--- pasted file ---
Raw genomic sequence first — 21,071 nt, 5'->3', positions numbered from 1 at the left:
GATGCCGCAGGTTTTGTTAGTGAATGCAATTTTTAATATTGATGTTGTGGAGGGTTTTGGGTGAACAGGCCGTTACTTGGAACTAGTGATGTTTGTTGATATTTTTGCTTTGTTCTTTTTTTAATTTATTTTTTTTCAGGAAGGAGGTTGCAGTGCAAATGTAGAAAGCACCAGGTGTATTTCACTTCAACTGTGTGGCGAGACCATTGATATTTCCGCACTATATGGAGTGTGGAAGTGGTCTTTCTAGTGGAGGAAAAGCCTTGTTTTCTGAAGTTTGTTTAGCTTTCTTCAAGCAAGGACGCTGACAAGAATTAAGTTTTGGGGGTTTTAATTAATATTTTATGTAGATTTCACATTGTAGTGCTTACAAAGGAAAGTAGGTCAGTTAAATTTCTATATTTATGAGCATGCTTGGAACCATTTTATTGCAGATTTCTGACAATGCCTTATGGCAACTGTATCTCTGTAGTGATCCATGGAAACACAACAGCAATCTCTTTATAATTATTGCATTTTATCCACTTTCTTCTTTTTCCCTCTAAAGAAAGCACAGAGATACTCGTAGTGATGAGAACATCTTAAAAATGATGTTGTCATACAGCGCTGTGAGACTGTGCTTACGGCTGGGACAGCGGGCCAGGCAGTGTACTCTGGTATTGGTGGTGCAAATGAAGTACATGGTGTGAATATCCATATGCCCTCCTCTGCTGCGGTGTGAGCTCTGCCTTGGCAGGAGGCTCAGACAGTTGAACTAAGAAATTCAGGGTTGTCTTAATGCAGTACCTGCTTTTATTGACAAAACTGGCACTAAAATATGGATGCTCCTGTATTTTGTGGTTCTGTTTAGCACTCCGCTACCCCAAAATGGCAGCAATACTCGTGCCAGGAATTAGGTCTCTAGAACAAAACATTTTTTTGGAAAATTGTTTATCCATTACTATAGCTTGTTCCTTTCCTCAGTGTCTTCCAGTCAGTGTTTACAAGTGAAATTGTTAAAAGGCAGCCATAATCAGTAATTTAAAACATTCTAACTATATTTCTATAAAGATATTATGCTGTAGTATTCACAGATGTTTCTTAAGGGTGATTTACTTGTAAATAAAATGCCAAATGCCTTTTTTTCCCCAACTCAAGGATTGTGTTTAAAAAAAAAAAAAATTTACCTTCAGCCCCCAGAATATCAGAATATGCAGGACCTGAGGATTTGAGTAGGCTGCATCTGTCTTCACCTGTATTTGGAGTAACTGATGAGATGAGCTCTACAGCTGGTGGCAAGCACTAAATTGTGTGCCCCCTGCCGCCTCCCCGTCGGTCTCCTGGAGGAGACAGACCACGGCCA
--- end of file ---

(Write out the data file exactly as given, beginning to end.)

Raw genomic sequence first — 21,071 nt, 5'->3', positions numbered from 1 at the left:
GATGCCGCAGGTTTTGTTAGTGAATGCAATTTTTAATATTGATGTTGTGGAGGGTTTTGGGTGAACAGGCCGTTACTTGGAACTAGTGATGTTTGTTGATATTTTTGCTTTGTTCTTTTTTTAATTTATTTTTTTTCAGGAAGGAGGTTGCAGTGCAAATGTAGAAAGCACCAGGTGTATTTCACTTCAACTGTGTGGCGAGACCATTGATATTTCCGCACTATATGGAGTGTGGAAGTGGTCTTTCTAGTGGAGGAAAAGCCTTGTTTTCTGAAGTTTGTTTAGCTTTCTTCAAGCAAGGACGCTGACAAGAATTAAGTTTTGGGGGTTTTAATTAATATTTTATGTAGATTTCACATTGTAGTGCTTACAAAGGAAAGTAGGTCAGTTAAATTTCTATATTTATGAGCATGCTTGGAACCATTTTATTGCAGATTTCTGACAATGCCTTATGGCAACTGTATCTCTGTAGTGATCCATGGAAACACAACAGCAATCTCTTTATAATTATTGCATTTTATCCACTTTCTTCTTTTTCCCTCTAAAGAAAGCACAGAGATACTCGTAGTGATGAGAACATCTTAAAAATGATGTTGTCATACAGCGCTGTGAGACTGTGCTTACGGCTGGGACAGCGGGCCAGGCAGTGTACTCTGGTATTGGTGGTGCAAATGAAGTACATGGTGTGAATATCCATATGCCCTCCTCTGCTGCGGTGTGAGCTCTGCCTTGGCAGGAGGCTCAGACAGTTGAACTAAGAAATTCAGGGTTGTCTTAATGCAGTACCTGCTTTTATTGACAAAACTGGCACTAAAATATGGATGCTCCTGTATTTTGTGGTTCTGTTTAGCACTCCGCTACCCCAAAATGGCAGCAATACTCGTGCCAGGAATTAGGTCTCTAGAACAAAACATTTTTTTGGAAAATTGTTTATCCATTACTATAGCTTGTTCCTTTCCTCAGTGTCTTCCAGTCAGTGTTTACAAGTGAAATTGTTAAAAGGCAGCCATAATCAGTAATTTAAAACATTCTAACTATATTTCTATAAAGATATTATGCTGTAGTATTCACAGATGTTTCTTAAGGGTGATTTACTTGTAAATAAAATGCCAAATGCCTTTTTTTCCCCAACTCAAGGATTGTGTTTAAAAAAAAAAAAAATTTACCTTCAGCCCCCAGAATATCAGAATATGCAGGACCTGAGGATTTGAGTAGGCTGCATCTGTCTTCACCTGTATTTGGAGTAACTGATGAGATGAGCTCTACAGCTGGTGGCAAGCACTAAATTGTGTGCCCCCTGCCGCCTCCCCGTCGGTCTCCTGGAGGAGACAGACCACGGCCA